Central sleep apnea (CSA) occurs when the brain, during sleep, fails to signal to the lungs to breathe. CSA occurs sometimes in response to using CPAP (usually this is temporary, as the brain adjusts to the "new help" that CPAP provides). It also occurs in people with neurological problems that impact the brain's ability to regulate breathing automatically during periods of sleep. 

Which therapy is best for me?

This depends upon what kind of sleep apnea you have, how severe it is, how well you can tolerate PAP therapy, and what other health conditions you may have. Your doctor will prescribe PAP therapy based on the outcome of your sleep study and other factors. 

Most patients generally start with CPAP if their biggest concern is OSA. Keep in mind, however, that if you start on CPAP but cannot use it because you struggle to tolerate it, the doctor may then "graduate" you to BiPAP to help you adjust and succeed at your therapy.

Patients who also show evidence of the less common CSA may also be started on a Bilevel PAP therapy device instead. 

Pros of CPAP: 

  • Less expensive than BiPAP
  • Simple settings
  • Effective for users with mild to moderate obstructive sleep apnea

Cons of CPAP: 

  • May be hard for some to tolerate, especially at higher pressures, leading to noncompliance
  • May not be as effective for people with severe OSA
  • Does not treat CSA

Pros of BiPAP:

  • Helps make PAP therapy tolerable for some, improving compliance
  • More sophisticated settings can be customized to user's specific needs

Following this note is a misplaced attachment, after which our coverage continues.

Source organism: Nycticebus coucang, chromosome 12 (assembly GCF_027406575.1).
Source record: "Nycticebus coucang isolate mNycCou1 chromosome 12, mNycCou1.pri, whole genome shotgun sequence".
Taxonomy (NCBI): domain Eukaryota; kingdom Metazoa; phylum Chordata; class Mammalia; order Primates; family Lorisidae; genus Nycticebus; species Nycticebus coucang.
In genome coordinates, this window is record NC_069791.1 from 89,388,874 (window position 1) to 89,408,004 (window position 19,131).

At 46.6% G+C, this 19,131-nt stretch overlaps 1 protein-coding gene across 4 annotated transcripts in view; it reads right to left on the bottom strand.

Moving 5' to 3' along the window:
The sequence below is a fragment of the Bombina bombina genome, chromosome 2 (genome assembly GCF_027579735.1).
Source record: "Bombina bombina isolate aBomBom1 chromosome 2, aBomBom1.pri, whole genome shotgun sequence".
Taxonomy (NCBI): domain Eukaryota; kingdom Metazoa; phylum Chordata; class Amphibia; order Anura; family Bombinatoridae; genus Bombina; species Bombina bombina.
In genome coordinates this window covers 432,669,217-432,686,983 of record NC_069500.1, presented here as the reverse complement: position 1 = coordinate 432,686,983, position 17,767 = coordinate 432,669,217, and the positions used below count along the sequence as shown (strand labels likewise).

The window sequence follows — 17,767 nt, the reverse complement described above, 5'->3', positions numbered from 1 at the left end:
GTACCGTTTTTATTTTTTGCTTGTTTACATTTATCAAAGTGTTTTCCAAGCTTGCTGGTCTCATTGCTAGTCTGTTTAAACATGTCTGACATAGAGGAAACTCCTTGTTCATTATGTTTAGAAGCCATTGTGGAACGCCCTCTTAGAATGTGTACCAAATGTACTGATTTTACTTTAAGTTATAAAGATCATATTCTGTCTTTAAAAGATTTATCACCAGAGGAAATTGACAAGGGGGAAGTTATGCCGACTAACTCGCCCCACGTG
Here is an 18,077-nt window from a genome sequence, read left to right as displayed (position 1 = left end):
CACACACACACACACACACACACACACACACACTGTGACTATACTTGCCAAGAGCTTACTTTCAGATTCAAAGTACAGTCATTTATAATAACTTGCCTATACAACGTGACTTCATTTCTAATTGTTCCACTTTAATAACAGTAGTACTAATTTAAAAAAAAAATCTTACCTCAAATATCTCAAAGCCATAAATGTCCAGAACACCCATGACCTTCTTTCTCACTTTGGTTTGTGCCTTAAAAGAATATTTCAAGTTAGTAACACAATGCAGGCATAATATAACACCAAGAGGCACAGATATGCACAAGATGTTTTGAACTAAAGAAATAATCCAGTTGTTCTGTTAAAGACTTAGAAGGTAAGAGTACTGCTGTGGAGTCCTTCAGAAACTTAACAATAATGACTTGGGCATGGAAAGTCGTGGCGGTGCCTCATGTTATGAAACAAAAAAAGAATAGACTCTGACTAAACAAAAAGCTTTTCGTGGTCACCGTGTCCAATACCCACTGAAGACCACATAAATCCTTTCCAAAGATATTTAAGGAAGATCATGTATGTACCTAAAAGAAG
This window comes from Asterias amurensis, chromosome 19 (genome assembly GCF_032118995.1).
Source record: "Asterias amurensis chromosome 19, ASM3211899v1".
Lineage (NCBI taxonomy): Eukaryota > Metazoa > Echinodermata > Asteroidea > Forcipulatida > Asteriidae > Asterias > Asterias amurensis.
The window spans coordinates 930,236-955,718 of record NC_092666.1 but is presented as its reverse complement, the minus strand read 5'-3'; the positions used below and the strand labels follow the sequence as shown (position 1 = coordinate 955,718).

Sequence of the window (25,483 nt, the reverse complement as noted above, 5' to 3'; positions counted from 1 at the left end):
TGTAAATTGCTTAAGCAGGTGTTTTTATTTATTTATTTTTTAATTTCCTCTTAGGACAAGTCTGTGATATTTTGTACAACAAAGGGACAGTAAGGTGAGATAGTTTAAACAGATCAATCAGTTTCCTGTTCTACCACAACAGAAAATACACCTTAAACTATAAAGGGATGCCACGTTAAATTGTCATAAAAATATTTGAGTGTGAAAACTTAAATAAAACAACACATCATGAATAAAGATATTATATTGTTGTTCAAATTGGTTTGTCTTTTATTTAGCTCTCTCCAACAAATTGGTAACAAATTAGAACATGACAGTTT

• Effective for users with moderate to severe obstructive sleep apnea

Cons of BiPAP: 

  • More expensive than CPAP
  • Users cannot start on BiPAP, typically, until they "fail" CPAP
  • May lead to CSA in people originally diagnosed with OSA

In any case, you must use your therapy every night for it to work. If you don't practice compliance, you cannot expect to get better.

What is compliance, and why is it important?

No matter which PAP therapy you choose, you will need to use it for a minimum of 4 hours each night, for a minimum of 5 nights a week in order to show you are compliant. This is what physicians and insurers look for with all kinds of therapies. A patient who is noncompliant is not going to get better because they are not using their therapy.

For instance, if a person who is newly diagnosed with Type 2 diabetes doesn't check their blood sugar or use their insulin therapy as prescribed by their doctor, they will be defined as noncompliant. This matters not only to doctors, who want you to get better, but also to insurance companies, which are set up to reimburse for therapy. They will stop reimbursing for therapies if they deem that users are not applying them faithfully enough to make a difference in outcomes.

The same holds true for using CPAP or BiPAP. "Use it or lose it" may indeed become the new mantra as patient outcomes are more frequently measured by insurance carriers based on patients' compliance to their therapies.  

If you start out using CPAP and find you are not able to tolerate it, don't put your machine in a drawer and give up! You can always call your doctor and ask about using BiPAP to manage your difficulties with pressures.

It's important that you communicate your challenges to your sleep specialist or durable medical equipment (DME) provider in order to ensure you can remain on your therapy to meet compliance minimums but, more importantly, to derive the greatest benefit from your PAP therapy and feel better. 

Topics: bipap, cpap vs bipap, cpap

Kevin Asp

Written by Kevin Asp

Kevin Asp is the President and Founder of inboundMed and SomnoSure. He is the past founder and President of Alaska Sleep Clinic, touted as the most trafficked sleep center website in the world.